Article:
Some might read the vast public preoccupation with a broad set of social, political, and economic issues as the contamination of science with politics. But I would suggest that this is actually a case of the reverse problem: seemingly endless conflict around the AquAdvantage salmon reflects the limitation of using narrow scientific terms to address questions of broad social, political, and economic significance. As things stand, the only legitimate way to engage in debates about the entry of the AquAdvantage salmon and other genetically modified organisms into our environments, meals, intellectual property regimes, and beyond is to contest its approval at the level of regulatory science. When the system asks the public to limit objections to narrow technical concerns, it undermines regulatory legitimacy and stultifies democratic debate—and perhaps most importantly, it contributes to the problematic discourse around science itself. When our modes of public deliberation strictly define what counts as a legitimate view on these issues, we end up portraying a good portion of the population as “against science,” when that in fact could not be further from the truth.
To position science on one side of these debates is not only patently false but detrimental to public discourse.
… Synthetic biology is billed as having the potential to transform the world in a way that will disrupt prevailing economic and geopolitical paradigms and “reshape the very fabric of life.” The one thing both sides of the fishy debate seem to agree on is that the AquAdvantage salmon is a “pioneer” technology, and what happens to this fish could set the stage for the role that biotechnology will play in our food system in the century to come. As one commentator opined for the New York Times:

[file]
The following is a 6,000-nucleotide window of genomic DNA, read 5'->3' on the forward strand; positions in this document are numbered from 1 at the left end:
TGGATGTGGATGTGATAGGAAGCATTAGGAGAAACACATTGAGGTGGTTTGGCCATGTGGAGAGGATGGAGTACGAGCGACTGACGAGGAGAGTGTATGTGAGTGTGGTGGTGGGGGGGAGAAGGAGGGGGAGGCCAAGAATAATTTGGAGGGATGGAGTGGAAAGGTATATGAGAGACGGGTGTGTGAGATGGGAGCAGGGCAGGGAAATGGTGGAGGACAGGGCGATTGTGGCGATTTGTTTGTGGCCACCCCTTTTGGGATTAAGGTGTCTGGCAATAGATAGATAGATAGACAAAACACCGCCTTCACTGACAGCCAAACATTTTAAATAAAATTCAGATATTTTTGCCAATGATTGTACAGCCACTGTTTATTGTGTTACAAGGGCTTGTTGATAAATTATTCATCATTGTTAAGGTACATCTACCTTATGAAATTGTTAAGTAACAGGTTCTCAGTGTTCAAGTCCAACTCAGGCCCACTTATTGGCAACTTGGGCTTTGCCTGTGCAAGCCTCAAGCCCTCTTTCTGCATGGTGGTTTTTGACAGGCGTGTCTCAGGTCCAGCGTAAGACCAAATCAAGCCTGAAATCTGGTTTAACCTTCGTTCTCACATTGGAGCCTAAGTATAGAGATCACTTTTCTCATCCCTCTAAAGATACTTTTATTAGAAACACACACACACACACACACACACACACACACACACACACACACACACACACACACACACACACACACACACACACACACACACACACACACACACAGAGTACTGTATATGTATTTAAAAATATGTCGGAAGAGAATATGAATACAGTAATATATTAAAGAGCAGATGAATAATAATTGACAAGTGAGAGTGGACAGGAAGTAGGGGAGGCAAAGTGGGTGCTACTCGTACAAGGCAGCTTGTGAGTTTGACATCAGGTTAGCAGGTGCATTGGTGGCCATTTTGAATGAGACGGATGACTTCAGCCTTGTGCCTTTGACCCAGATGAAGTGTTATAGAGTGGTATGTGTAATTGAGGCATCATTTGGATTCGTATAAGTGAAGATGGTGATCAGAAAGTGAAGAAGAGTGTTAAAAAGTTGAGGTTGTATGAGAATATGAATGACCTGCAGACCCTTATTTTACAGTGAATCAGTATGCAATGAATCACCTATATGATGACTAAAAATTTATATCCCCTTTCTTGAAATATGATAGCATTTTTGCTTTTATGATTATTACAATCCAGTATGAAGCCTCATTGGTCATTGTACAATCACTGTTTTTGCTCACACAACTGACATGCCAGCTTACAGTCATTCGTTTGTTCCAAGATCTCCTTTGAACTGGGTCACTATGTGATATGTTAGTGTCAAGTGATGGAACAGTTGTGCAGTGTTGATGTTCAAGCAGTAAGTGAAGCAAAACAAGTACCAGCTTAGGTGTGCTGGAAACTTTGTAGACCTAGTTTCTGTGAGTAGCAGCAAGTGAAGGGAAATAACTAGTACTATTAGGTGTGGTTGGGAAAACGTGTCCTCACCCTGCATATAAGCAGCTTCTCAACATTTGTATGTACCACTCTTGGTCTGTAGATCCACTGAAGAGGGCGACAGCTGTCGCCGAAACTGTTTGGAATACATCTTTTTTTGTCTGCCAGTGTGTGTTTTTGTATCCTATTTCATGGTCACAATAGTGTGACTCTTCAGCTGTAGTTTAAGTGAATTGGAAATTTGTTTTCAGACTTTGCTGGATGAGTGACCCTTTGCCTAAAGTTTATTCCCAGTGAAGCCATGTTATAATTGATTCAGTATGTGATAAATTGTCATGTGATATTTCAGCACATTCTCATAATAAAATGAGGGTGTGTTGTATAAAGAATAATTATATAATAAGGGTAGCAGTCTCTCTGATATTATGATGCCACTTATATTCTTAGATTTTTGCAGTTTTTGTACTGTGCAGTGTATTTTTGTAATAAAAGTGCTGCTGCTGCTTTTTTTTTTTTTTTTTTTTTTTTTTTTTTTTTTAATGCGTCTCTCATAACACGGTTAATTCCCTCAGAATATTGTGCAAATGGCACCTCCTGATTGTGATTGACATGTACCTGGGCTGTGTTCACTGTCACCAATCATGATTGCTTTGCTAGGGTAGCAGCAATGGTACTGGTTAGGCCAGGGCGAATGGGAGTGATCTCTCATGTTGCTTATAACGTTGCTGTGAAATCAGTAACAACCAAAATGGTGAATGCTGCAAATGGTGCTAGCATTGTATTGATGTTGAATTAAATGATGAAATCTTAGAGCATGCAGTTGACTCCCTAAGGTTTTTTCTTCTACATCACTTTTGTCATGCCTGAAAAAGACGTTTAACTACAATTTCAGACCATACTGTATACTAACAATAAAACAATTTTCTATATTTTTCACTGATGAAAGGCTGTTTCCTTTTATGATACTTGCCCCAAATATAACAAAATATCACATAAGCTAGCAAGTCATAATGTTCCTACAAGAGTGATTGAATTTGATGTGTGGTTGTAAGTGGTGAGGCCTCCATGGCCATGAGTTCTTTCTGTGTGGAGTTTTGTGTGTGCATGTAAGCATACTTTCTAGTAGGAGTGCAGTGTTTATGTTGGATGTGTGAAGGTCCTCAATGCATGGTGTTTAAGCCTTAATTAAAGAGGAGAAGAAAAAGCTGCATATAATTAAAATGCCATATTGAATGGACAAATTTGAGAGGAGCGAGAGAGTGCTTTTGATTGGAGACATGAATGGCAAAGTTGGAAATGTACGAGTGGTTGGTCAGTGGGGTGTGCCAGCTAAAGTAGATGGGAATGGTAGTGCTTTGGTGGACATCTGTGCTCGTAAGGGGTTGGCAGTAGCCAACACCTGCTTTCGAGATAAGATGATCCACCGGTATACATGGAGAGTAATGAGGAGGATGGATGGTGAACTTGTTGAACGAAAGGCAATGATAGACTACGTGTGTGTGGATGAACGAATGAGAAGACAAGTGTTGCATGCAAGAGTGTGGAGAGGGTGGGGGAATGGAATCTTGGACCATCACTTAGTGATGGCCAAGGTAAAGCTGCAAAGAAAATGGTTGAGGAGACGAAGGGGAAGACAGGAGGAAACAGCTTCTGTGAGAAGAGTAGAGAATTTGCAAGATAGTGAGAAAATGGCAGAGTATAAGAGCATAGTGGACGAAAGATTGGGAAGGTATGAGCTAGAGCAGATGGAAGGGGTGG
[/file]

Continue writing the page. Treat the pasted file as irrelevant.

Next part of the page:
We should all be rooting for the agency to do the right thing and approve the AquAdvantage salmon. It’s a healthy and relatively cheap food source that, as global demand for fish increases, can take some pressure off our wild fish stocks. But most important, a rejection will have a chilling effect on biotechnological innovation in this country. …
This framing suggests that biotechnological innovation is a necessary and unmitigated good. But for many, the prospect of a world radically altered by biotechnology conjures past experiences in which scientific “progress” didn’t go as planned—like the devastation and political instability ushered in by nuclear weapons. Similarly, to some, a dam looks like progress, development, and economic prosperity. But to others, it looks like the violent end of a way of life, heralded by the destruction of ecosystems and entire species.
Characterizing legitimate concerns about what kinds of technologies enter and help shape our world as “anti-science” is more likely to alienate than inspire “everyday Americans to identify with this vision of what science can do, and to believe in it.”
… perhaps we can make it productive in one way. Understanding the limitations of the process can help us think critically about how decision-making about synthetic biology going forward might be more open to a broader set of concerns and voices much earlier in the innovation process. The way forward is not drawing battle lines between those who are “for” or “against” science and closing down regulatory processes to all but the narrowest risk-based considerations. Rather, we should be forming and expanding spaces for a wide range of participants in creatively considering how to solve society’s biggest challenges. We need new ways of thinking and talking about technological promise and possibility in the world that we live in. [emphasis mine]
While Doersma is appealing to a US audience, her argument could be used internationally.
Juma’s “Enemies of Innovation” and Keene’s “Science in Wonderland” are both worthwhile reads but it should be noted that Juma’s is the more ambitious. Keene is looking back and expanding the perspective in an area of previously mined children’s literature which hints at possible implications for our own time period..
For example, I think contemporary audiences might want to consider how much science, technology, and mathematics finds its way into our ‘fairy tales’ or super hero, space adventure, cartoons,, and other popular stories of today. Iron Man and his colleagues in one of the Avengers’ movies faced off with a robot/artificial intelligence entity, Ultron, suggesting potential existential risk; Star Trek’s impact on today’s technologies is widely acknowledged, and The Simpsons , a US animated programme, regularly embeds mathematics in its stories.
Juma examines history while attempting to extrapolate lessons for the future.It’s a courageous and worthwhile effort. While I’m not entirely comfortable with his top-down approach he knits together a comprehensive programme for policy makers and makes two point that I believe are too often overlooked, more agility is needed and these are global issues.